“After talking with my team about the cases they were investigating it is clear that strong measures at this time is an absolute necessity,” said top doc Robert Strang yesterday at an impromptu COVID-19 briefing.
The news was a surprise for many restaurants, which had gotten correspondence from the Restaurant Association of Nova Scotia just hours earlier, indicating the province was going to respond to the surge in cases by imposing a 50 percent capacity limit.
- The email from RANS was a bit off. SUBMITTED
“It jumped too fast and the modelling showed that it was even going to go higher,” he says on Friday. ”So, when we had a meeting with the government again, they basically informed us we’re going into kind of a semi-shutdown mode and it would be cross-sector, a number of industries involved.”
Stewart says there wasn’t time to warn restaurants, and the short-term problems will mainly be overstock of supplies like fresh produce, meats and other perishables. “In some cases some suppliers were taking back some loads, some have a program of take-out food 50 percent off to kind of cut down inventory as fast as they can,” he says.
Some restaurants remained open for eating in Thursday night, in a last attempt to sell off already-purchased ingredients.
We ordered food for a busy weekend and will throw most of it out by Monday. Come tonight. Eat food. Drink while you can. Closed tomorrow.— Millstone Public House (@millstone_pub) April 22, 2021
It's a hard call, many got their food deliveries today stocking up for the weekend. Much of this food may go to waste. Hope what can't be sold will be donated to food banks and kitchens.— World Tea House - Phil Holmans (@WorldTeaHouse) April 22, 2021
But in the meantime, the shutdown means many servers, cooks and other restaurant staff will be laid off. “A lot of new hires are just starting this weekend,” says Stewart. “They’ll get laid off before they’ll officially get hired on, which is unfortunate but that’s what going to happen.”
For those laid off, the CRB benefit still runs until September. For business owners, Stewart says the wage and rent subsidies will run until at least June, and that the province has plans to introduce a new round of the small business impact grant. “We’ll be working with the province to put out a new one-time grant to help out for other costs of businesses because [they'll have] no revenue,” he says.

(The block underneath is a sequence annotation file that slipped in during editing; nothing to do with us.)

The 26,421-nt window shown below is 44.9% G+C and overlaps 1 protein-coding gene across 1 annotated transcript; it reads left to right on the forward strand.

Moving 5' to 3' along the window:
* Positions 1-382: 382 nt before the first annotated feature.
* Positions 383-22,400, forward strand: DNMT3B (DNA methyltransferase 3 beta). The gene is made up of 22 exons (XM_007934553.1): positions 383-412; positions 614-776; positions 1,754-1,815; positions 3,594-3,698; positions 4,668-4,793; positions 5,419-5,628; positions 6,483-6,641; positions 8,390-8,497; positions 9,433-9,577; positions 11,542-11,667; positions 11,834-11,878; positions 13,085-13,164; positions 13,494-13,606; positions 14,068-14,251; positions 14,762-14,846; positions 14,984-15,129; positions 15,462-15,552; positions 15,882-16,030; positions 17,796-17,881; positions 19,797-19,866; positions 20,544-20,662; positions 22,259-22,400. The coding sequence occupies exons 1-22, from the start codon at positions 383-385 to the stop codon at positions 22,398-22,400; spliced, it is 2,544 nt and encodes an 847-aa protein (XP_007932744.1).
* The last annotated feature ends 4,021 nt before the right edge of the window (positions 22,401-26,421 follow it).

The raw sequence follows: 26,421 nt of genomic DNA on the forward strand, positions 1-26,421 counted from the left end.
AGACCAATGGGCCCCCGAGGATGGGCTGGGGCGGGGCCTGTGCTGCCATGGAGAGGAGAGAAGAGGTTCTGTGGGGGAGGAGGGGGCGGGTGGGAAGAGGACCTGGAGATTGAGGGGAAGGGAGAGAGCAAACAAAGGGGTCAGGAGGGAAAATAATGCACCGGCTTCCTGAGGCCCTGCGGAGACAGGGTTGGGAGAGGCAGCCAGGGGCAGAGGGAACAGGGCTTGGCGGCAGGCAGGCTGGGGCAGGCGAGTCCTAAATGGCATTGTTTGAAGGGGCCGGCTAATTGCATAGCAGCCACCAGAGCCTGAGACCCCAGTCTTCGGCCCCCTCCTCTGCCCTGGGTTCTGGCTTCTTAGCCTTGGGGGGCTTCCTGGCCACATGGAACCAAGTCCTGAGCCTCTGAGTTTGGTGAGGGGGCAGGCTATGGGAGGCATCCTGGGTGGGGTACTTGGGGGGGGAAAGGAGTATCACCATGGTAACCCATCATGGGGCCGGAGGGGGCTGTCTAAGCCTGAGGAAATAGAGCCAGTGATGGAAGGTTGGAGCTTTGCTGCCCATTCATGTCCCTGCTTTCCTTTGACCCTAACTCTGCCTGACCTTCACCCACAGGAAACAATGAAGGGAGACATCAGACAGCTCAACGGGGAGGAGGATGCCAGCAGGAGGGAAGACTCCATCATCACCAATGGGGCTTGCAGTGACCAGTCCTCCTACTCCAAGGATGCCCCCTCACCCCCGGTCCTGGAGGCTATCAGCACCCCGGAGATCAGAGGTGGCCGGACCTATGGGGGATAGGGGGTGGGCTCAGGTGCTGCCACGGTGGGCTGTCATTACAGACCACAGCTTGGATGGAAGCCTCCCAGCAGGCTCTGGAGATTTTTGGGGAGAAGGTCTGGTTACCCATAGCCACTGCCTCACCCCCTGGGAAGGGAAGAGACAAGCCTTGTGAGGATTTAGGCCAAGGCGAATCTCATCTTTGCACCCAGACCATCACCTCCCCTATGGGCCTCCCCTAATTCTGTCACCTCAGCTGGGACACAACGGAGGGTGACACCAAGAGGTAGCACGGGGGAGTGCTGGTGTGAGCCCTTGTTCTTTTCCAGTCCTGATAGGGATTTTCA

And while the financial hurdles are undeniable, Halifax restaurants—now on a third shutdown in 13 months—are better prepared in terms of take-out options.
“There’s more support in place when we start the programs. If you look at the first run there was nothing there at all, the second shutdown there wasn’t a lot,” says Stewart. “At least there’s supports in place.”
As they wait out the lockdown, HRM residents are online, telling each other about their favourite take-out spots.
This would be a very good day to choose takeout from your favourite small business/neighbourhood place if you are in a position to do so. #Halifax #Dartmouth #Bedford #COVID19NS #COVID19 #NS #LocalLove #SupportSmallBusinesses— Peady✨#wysiwyg (she/her) (@Peady) April 23, 2021
Getting some @OldPortPub take out for supper tonight with @LynnetteM14 . Remember #Halifax please support your local establishments during the lockdown. So they can be there for us after the lockdown. Take out, buy gift certificates do what you can! #SupportLocal— Craig Appleby (@Craig_Appleby) April 23, 2021